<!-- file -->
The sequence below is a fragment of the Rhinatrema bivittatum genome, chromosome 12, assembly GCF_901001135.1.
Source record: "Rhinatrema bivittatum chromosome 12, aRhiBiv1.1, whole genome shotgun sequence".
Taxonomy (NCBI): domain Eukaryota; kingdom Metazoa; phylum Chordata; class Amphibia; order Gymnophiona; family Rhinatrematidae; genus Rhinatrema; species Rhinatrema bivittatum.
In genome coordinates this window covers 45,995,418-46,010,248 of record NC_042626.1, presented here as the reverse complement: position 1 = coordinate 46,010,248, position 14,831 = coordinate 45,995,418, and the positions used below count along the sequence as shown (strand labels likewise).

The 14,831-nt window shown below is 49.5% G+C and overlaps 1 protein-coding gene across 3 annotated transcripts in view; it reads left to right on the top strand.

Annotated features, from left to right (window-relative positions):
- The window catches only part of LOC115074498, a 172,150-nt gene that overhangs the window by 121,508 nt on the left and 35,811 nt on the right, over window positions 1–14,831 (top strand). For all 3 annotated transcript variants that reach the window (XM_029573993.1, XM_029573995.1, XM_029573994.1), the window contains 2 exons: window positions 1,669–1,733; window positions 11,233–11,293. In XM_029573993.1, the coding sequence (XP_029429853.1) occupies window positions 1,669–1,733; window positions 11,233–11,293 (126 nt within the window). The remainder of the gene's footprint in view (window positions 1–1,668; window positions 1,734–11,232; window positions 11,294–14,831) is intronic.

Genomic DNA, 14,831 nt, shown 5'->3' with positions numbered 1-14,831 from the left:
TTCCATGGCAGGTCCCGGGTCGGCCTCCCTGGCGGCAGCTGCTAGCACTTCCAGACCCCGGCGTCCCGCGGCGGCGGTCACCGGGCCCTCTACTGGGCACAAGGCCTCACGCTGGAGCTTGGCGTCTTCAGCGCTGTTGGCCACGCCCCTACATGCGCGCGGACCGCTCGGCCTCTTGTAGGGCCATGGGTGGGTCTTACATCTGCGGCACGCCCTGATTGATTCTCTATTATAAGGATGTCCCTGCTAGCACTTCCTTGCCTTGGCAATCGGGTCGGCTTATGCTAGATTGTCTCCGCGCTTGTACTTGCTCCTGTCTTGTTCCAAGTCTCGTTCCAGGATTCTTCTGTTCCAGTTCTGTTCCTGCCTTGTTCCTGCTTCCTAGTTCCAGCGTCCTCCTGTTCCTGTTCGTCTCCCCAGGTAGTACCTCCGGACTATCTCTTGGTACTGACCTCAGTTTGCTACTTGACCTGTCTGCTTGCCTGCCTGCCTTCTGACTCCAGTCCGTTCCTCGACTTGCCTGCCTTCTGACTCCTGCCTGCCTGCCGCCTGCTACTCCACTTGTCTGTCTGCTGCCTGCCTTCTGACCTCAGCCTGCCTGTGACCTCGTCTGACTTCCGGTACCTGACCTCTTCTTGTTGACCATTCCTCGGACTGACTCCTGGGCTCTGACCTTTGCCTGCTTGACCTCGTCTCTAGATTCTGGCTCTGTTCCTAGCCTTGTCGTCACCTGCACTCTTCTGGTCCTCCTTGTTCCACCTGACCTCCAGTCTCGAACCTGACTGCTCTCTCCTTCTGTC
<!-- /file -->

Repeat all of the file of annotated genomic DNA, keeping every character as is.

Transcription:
The sequence below is a fragment of the Rhinatrema bivittatum genome, chromosome 12, assembly GCF_901001135.1.
Source record: "Rhinatrema bivittatum chromosome 12, aRhiBiv1.1, whole genome shotgun sequence".
Taxonomy (NCBI): domain Eukaryota; kingdom Metazoa; phylum Chordata; class Amphibia; order Gymnophiona; family Rhinatrematidae; genus Rhinatrema; species Rhinatrema bivittatum.
In genome coordinates this window covers 45,995,418-46,010,248 of record NC_042626.1, presented here as the reverse complement: position 1 = coordinate 46,010,248, position 14,831 = coordinate 45,995,418, and the positions used below count along the sequence as shown (strand labels likewise).

The 14,831-nt window shown below is 49.5% G+C and overlaps 1 protein-coding gene across 3 annotated transcripts in view; it reads left to right on the top strand.

Annotated features, from left to right (window-relative positions):
- The window catches only part of LOC115074498, a 172,150-nt gene that overhangs the window by 121,508 nt on the left and 35,811 nt on the right, over window positions 1–14,831 (top strand). For all 3 annotated transcript variants that reach the window (XM_029573993.1, XM_029573995.1, XM_029573994.1), the window contains 2 exons: window positions 1,669–1,733; window positions 11,233–11,293. In XM_029573993.1, the coding sequence (XP_029429853.1) occupies window positions 1,669–1,733; window positions 11,233–11,293 (126 nt within the window). The remainder of the gene's footprint in view (window positions 1–1,668; window positions 1,734–11,232; window positions 11,294–14,831) is intronic.

Genomic DNA, 14,831 nt, shown 5'->3' with positions numbered 1-14,831 from the left:
TTCCATGGCAGGTCCCGGGTCGGCCTCCCTGGCGGCAGCTGCTAGCACTTCCAGACCCCGGCGTCCCGCGGCGGCGGTCACCGGGCCCTCTACTGGGCACAAGGCCTCACGCTGGAGCTTGGCGTCTTCAGCGCTGTTGGCCACGCCCCTACATGCGCGCGGACCGCTCGGCCTCTTGTAGGGCCATGGGTGGGTCTTACATCTGCGGCACGCCCTGATTGATTCTCTATTATAAGGATGTCCCTGCTAGCACTTCCTTGCCTTGGCAATCGGGTCGGCTTATGCTAGATTGTCTCCGCGCTTGTACTTGCTCCTGTCTTGTTCCAAGTCTCGTTCCAGGATTCTTCTGTTCCAGTTCTGTTCCTGCCTTGTTCCTGCTTCCTAGTTCCAGCGTCCTCCTGTTCCTGTTCGTCTCCCCAGGTAGTACCTCCGGACTATCTCTTGGTACTGACCTCAGTTTGCTACTTGACCTGTCTGCTTGCCTGCCTGCCTTCTGACTCCAGTCCGTTCCTCGACTTGCCTGCCTTCTGACTCCTGCCTGCCTGCCGCCTGCTACTCCACTTGTCTGTCTGCTGCCTGCCTTCTGACCTCAGCCTGCCTGTGACCTCGTCTGACTTCCGGTACCTGACCTCTTCTTGTTGACCATTCCTCGGACTGACTCCTGGGCTCTGACCTTTGCCTGCTTGACCTCGTCTCTAGATTCTGGCTCTGTTCCTAGCCTTGTCGTCACCTGCACTCTTCTGGTCCTCCTTGTTCCACCTGACCTCCAGTCTCGAACCTGACTGCTCTCTCCTTCTGTC